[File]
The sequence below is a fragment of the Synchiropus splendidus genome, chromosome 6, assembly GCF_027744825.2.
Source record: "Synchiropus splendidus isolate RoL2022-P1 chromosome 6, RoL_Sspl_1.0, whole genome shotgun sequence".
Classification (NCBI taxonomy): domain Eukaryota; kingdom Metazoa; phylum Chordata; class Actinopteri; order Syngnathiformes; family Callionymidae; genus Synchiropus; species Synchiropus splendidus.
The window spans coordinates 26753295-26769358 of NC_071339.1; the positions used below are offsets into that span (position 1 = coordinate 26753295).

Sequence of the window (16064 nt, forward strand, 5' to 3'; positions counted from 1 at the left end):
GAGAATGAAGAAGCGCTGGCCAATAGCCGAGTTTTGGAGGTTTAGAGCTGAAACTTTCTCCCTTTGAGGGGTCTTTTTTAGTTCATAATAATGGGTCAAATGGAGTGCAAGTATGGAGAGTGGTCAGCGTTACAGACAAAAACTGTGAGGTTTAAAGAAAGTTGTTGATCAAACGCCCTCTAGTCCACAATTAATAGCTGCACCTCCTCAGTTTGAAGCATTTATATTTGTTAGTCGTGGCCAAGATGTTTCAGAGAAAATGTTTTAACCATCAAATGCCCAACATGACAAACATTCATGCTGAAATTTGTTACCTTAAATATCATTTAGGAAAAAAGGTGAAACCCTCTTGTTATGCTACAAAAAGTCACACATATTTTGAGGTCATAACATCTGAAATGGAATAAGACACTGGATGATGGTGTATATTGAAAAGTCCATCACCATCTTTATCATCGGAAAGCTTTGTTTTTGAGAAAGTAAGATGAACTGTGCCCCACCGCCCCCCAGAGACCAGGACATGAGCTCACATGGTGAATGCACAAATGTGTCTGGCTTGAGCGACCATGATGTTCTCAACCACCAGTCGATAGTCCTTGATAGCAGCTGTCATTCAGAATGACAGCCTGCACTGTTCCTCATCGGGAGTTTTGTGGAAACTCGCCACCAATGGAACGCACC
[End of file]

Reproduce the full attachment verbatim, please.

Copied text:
The sequence below is a fragment of the Synchiropus splendidus genome, chromosome 6, assembly GCF_027744825.2.
Source record: "Synchiropus splendidus isolate RoL2022-P1 chromosome 6, RoL_Sspl_1.0, whole genome shotgun sequence".
Classification (NCBI taxonomy): domain Eukaryota; kingdom Metazoa; phylum Chordata; class Actinopteri; order Syngnathiformes; family Callionymidae; genus Synchiropus; species Synchiropus splendidus.
The window spans coordinates 26753295-26769358 of NC_071339.1; the positions used below are offsets into that span (position 1 = coordinate 26753295).

Sequence of the window (16064 nt, forward strand, 5' to 3'; positions counted from 1 at the left end):
GAGAATGAAGAAGCGCTGGCCAATAGCCGAGTTTTGGAGGTTTAGAGCTGAAACTTTCTCCCTTTGAGGGGTCTTTTTTAGTTCATAATAATGGGTCAAATGGAGTGCAAGTATGGAGAGTGGTCAGCGTTACAGACAAAAACTGTGAGGTTTAAAGAAAGTTGTTGATCAAACGCCCTCTAGTCCACAATTAATAGCTGCACCTCCTCAGTTTGAAGCATTTATATTTGTTAGTCGTGGCCAAGATGTTTCAGAGAAAATGTTTTAACCATCAAATGCCCAACATGACAAACATTCATGCTGAAATTTGTTACCTTAAATATCATTTAGGAAAAAAGGTGAAACCCTCTTGTTATGCTACAAAAAGTCACACATATTTTGAGGTCATAACATCTGAAATGGAATAAGACACTGGATGATGGTGTATATTGAAAAGTCCATCACCATCTTTATCATCGGAAAGCTTTGTTTTTGAGAAAGTAAGATGAACTGTGCCCCACCGCCCCCCAGAGACCAGGACATGAGCTCACATGGTGAATGCACAAATGTGTCTGGCTTGAGCGACCATGATGTTCTCAACCACCAGTCGATAGTCCTTGATAGCAGCTGTCATTCAGAATGACAGCCTGCACTGTTCCTCATCGGGAGTTTTGTGGAAACTCGCCACCAATGGAACGCACC